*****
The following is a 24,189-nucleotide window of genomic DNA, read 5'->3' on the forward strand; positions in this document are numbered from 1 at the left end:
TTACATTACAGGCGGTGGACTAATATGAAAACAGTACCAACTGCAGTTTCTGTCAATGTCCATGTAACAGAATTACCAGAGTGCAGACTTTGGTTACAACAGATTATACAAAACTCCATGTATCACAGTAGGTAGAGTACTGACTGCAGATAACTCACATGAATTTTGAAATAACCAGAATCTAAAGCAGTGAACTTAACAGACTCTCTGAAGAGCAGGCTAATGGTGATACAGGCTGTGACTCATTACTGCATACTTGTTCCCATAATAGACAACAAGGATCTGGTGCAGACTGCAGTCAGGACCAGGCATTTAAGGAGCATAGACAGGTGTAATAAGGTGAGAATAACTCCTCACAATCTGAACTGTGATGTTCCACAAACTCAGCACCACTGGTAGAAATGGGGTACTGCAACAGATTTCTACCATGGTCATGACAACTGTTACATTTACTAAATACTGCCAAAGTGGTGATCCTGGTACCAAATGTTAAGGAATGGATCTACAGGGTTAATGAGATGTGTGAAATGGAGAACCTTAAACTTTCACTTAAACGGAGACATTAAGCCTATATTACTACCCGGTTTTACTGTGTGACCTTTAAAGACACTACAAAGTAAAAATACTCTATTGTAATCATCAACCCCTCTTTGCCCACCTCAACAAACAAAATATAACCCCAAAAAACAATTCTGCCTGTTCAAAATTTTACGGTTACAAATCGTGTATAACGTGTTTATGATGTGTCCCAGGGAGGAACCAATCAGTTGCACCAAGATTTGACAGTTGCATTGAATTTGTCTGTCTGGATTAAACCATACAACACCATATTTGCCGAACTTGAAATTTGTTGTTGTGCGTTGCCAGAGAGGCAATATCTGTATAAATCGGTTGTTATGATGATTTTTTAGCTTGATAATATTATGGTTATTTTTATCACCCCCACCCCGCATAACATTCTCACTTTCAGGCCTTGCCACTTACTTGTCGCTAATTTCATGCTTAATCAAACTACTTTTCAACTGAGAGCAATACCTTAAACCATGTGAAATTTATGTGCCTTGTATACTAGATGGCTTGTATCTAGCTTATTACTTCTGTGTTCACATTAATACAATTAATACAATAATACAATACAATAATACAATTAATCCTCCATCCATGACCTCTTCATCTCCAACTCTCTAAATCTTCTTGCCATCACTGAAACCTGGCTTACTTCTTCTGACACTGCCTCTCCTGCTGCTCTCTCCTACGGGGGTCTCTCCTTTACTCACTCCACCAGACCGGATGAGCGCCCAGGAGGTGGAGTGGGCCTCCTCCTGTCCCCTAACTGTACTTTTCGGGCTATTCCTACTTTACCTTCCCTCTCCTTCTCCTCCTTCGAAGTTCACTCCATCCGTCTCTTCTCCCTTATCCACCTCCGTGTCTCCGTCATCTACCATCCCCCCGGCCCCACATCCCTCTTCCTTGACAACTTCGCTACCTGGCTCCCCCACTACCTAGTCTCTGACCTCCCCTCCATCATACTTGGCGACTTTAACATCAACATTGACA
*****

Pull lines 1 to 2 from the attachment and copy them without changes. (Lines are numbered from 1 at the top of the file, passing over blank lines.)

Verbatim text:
The following is a 24,189-nucleotide window of genomic DNA, read 5'->3' on the forward strand; positions in this document are numbered from 1 at the left end:
TTACATTACAGGCGGTGGACTAATATGAAAACAGTACCAACTGCAGTTTCTGTCAATGTCCATGTAACAGAATTACCAGAGTGCAGACTTTGGTTACAACAGATTATACAAAACTCCATGTATCACAGTAGGTAGAGTACTGACTGCAGATAACTCACATGAATTTTGAAATAACCAGAATCTAAAGCAGTGAACTTAACAGACTCTCTGAAGAGCAGGCTAATGGTGATACAGGCTGTGACTCATTACTGCATACTTGTTCCCATAATAGACAACAAGGATCTGGTGCAGACTGCAGTCAGGACCAGGCATTTAAGGAGCATAGACAGGTGTAATAAGGTGAGAATAACTCCTCACAATCTGAACTGTGATGTTCCACAAACTCAGCACCACTGGTAGAAATGGGGTACTGCAACAGATTTCTACCATGGTCATGACAACTGTTACATTTACTAAATACTGCCAAAGTGGTGATCCTGGTACCAAATGTTAAGGAATGGATCTACAGGGTTAATGAGATGTGTGAAATGGAGAACCTTAAACTTTCACTTAAACGGAGACATTAAGCCTATATTACTACCCGGTTTTACTGTGTGACCTTTAAAGACACTACAAAGTAAAAATACTCTATTGTAATCATCAACCCCTCTTTGCCCACCTCAACAAACAAAATATAACCCCAAAAAACAATTCTGCCTGTTCAAAATTTTACGGTTACAAATCGTGTATAACGTGTTTATGATGTGTCCCAGGGAGGAACCAATCAGTTGCACCAAGATTTGACAGTTGCATTGAATTTGTCTGTCTGGATTAAACCATACAACACCATATTTGCCGAACTTGAAATTTGTTGTTGTGCGTTGCCAGAGAGGCAATATCTGTATAAATCGGTTGTTATGATGATTTTTTAGCTTGATAATATTATGGTTATTTTTATCACCCCCACCCCGCATAACATTCTCACTTTCAGGCCTTGCCACTTACTTGTCGCTAATTTCATGCTTAATCAAACTACTTTTCAACTGAGAGCAATACCTTAAACCATGTGAAATTTATGTGCCTTGTATACTAGATGGCTTGTATCTAGCTTATTACTTCTGTGTTCACATTAATACAATTAATACAATAATACAATACAATAATACAATTAATCCTCCATCCATGACCTCTTCATCTCCAACTCTCTAAATCTTCTTGCCATCACTGAAACCTGGCTTACTTCTTCTGACACTGCCTCTCCTGCTGCTCTCTCCTACGGGGGTCTCTCCTTTACTCACTCCACCAGACCGGATGAGCGCCCAGGAGGTGGAGTGGGCCTCCTCCTGTCCCCTAACTGTACTTTTCGGGCTATTCCTACTTTACCTTCCCTCTCCTTCTCCTCCTTCGAAGTTCACTCCATCCGTCTCTTCTCCCTTATCCACCTCCGTGTCTCCGTCATCTACCATCCCCCCGGCCCCACATCCCTCTTCCTTGACAACTTCGCTACCTGGCTCCCCCACTACCTAGTCTCTGACCTCCCCTCCATCATACTTGGCGACTTTAACATCAACATTGACA